From my previous experience working at a DMO, we commissioned an online website visitor surveys that determined each unique visitor to the website ended up spending an average of over $40 in the destination. Then when we calculated website traffic delivered from the Facebook page, multiplied it by 40 and the answer was well into the seven figures. There’s several ways to add up a CM’s impact, but everyway we look at it, social media is so massive and convincing that its value in tourism spending has to be measured in the millions.

    I agree with both of your reasons on why CMs fail at DMOs. A content manager is not responsible for being a one-way megaphone for the destination and will fail if that is the case. In all the destinations that we create content for, we strive to make content that connects, adds value to a potential traveller, stirs the emotions of the audience and grabs their attention. The value of DMO-generated posts comes from when people deem the content worthy enough to share it with their friends, or leave a spirited comment or be compelled enough to post their own photo. Content should start conversations. To use your campaign team analogy, a CM doesn’t tell people who to vote for, but they try and raise a conversation and give compelling reasons with the hope that the audience will a) be convinced b) share their beliefs with people close to them.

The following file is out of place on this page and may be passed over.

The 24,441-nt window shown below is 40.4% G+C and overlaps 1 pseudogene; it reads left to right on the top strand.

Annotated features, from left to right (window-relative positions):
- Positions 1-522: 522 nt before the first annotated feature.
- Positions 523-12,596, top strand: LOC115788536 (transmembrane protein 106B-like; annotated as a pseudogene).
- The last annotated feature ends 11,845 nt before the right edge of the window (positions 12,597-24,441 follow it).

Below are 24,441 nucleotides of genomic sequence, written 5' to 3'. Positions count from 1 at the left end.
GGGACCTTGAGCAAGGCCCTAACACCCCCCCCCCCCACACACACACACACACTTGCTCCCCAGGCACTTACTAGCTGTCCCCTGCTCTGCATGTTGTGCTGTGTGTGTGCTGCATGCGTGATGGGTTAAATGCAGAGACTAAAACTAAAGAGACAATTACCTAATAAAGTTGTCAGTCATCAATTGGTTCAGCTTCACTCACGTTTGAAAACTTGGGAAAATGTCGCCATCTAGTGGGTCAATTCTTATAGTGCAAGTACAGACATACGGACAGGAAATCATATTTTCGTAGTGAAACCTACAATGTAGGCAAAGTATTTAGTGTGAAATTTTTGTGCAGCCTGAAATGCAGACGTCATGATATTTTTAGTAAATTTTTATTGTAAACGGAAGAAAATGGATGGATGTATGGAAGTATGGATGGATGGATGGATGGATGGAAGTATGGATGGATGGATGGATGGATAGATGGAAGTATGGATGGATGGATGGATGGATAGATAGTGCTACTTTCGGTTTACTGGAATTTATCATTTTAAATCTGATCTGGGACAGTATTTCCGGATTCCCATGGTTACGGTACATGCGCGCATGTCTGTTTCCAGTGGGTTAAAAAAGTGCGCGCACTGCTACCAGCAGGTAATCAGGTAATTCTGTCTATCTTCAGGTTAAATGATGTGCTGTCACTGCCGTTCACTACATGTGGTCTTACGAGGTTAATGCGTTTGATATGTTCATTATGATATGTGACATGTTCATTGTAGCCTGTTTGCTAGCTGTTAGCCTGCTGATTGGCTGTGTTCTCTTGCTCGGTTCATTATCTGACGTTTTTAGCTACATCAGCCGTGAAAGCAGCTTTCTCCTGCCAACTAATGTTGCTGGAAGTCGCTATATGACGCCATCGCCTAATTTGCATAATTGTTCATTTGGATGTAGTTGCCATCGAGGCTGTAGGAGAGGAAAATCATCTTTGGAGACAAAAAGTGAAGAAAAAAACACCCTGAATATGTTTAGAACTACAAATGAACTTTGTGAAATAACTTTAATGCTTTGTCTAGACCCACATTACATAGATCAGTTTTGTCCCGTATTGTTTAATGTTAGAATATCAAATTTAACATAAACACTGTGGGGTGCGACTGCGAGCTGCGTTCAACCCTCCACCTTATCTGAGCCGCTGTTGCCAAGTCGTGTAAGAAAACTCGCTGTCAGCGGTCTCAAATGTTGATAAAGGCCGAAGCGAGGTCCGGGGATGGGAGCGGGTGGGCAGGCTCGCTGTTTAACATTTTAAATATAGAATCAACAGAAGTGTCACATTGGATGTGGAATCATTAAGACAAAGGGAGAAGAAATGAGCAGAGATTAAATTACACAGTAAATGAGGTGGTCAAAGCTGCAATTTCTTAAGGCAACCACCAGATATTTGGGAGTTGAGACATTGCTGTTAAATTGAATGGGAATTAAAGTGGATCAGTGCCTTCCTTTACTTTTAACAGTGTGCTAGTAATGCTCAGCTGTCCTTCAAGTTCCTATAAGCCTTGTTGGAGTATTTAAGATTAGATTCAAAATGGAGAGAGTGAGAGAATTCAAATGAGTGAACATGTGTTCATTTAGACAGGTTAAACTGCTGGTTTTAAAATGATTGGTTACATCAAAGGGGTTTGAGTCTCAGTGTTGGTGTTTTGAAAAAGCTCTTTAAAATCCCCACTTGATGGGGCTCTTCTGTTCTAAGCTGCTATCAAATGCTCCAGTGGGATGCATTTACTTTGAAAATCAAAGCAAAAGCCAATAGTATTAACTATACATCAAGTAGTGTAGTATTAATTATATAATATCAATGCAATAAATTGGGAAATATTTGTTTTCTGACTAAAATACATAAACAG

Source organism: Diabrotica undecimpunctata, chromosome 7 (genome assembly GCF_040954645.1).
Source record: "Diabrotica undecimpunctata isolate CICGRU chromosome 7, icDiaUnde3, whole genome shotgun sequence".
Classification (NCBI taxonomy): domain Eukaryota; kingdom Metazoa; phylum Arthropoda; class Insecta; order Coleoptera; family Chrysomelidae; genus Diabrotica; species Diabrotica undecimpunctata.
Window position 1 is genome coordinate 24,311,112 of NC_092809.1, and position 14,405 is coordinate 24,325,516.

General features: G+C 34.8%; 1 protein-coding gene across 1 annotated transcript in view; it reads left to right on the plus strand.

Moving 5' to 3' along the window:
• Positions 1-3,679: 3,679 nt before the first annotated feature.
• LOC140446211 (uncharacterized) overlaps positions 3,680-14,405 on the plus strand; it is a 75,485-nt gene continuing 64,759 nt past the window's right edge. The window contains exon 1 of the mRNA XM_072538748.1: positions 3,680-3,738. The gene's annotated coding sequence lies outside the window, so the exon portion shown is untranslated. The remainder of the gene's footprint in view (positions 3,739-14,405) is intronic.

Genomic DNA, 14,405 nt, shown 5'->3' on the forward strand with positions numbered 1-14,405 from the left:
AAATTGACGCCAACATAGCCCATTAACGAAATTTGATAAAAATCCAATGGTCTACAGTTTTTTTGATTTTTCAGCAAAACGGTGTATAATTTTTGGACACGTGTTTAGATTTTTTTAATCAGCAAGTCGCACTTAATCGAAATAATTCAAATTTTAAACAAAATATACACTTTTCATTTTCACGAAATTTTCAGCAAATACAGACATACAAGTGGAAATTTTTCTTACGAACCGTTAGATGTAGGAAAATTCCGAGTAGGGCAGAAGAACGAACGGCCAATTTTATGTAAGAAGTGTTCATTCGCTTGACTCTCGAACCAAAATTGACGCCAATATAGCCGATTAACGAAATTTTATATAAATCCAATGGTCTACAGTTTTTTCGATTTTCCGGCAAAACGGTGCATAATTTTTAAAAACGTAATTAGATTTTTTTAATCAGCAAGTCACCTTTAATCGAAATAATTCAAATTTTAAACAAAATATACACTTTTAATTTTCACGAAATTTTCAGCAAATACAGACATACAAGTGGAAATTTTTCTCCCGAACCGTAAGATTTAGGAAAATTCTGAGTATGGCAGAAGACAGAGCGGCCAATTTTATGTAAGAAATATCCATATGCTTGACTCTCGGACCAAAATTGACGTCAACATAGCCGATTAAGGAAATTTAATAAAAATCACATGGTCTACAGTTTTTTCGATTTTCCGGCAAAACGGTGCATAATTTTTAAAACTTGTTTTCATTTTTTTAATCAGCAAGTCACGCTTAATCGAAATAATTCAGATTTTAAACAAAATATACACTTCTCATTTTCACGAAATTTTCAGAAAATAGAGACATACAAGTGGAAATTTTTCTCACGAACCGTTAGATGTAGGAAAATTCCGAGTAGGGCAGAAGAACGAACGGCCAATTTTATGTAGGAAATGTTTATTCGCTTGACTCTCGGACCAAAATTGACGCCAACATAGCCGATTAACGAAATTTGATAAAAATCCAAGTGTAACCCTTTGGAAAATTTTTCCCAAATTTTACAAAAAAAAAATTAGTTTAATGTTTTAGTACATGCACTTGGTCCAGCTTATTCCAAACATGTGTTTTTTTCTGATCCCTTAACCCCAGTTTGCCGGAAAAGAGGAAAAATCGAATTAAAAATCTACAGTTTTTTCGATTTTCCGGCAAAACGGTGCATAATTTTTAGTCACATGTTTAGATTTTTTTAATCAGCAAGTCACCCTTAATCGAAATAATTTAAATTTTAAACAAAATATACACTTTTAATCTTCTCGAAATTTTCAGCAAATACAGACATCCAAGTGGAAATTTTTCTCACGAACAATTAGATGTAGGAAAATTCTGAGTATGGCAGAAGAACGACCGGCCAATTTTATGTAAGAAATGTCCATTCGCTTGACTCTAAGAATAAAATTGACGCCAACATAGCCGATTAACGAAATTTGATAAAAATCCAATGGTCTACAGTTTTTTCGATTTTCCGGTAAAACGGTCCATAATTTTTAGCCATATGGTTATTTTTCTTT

100% agree with you about the negative effects of sharing pristine, photoshopped, sunny photos of a destination all of the time. The world has become allergic to staged stock photography and they see right though it. That’s why we recommend using UGC, as its much more authentic, believable and usually more eye-catching!

    Lastly, with the outdated ideas, there’s an explanation of Idea 4 that I agree with. “managing word of mouth, improving the destination experience and creating valuable content that helps to tell your story might all offer improved ROI compared to purchasing people’s attention with advertising.”

    Thanks again for your comments and starting the discussion!